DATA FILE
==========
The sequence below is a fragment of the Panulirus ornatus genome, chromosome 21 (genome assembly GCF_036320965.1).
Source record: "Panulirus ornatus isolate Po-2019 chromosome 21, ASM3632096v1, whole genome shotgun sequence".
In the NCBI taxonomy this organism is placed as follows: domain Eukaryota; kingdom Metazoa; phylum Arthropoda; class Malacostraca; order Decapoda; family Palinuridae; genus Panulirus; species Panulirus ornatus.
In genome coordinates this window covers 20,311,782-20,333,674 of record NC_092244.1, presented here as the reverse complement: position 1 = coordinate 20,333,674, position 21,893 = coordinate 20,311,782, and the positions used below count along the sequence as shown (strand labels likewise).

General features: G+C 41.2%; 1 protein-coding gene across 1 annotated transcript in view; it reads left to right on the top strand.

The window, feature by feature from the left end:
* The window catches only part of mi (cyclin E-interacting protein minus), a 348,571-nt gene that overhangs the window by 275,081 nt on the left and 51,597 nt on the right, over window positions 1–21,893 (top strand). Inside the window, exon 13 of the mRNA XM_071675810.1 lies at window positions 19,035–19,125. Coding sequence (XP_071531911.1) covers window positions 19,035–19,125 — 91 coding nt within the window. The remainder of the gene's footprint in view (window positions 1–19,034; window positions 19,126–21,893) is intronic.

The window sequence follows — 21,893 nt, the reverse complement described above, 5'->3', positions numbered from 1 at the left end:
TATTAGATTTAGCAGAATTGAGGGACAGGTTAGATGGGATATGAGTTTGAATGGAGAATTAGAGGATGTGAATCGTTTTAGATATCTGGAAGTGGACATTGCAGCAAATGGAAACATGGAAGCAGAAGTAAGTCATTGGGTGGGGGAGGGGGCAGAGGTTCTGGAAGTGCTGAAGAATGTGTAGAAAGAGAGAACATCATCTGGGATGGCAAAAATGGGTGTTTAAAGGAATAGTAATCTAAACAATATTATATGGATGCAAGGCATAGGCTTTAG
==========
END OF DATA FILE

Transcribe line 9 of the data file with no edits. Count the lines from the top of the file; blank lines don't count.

TATTAGATTTAGCAGAATTGAGGGACAGGTTAGATGGGATATGAGTTTGAATGGAGAATTAGAGGATGTGAATCGTTTTAGATATCTGGAAGTGGACATTGCAGCAAATGGAAACATGGAAGCAGAAGTAAGTCATTGGGTGGGGGAGGGGGCAGAGGTTCTGGAAGTGCTGAAGAATGTGTAGAAAGAGAGAACATCATCTGGGATGGCAAAAATGGGTGTTTAAAGGAATAGTAATCTAAACAATATTATATGGATGCAAGGCATAGGCTTTAG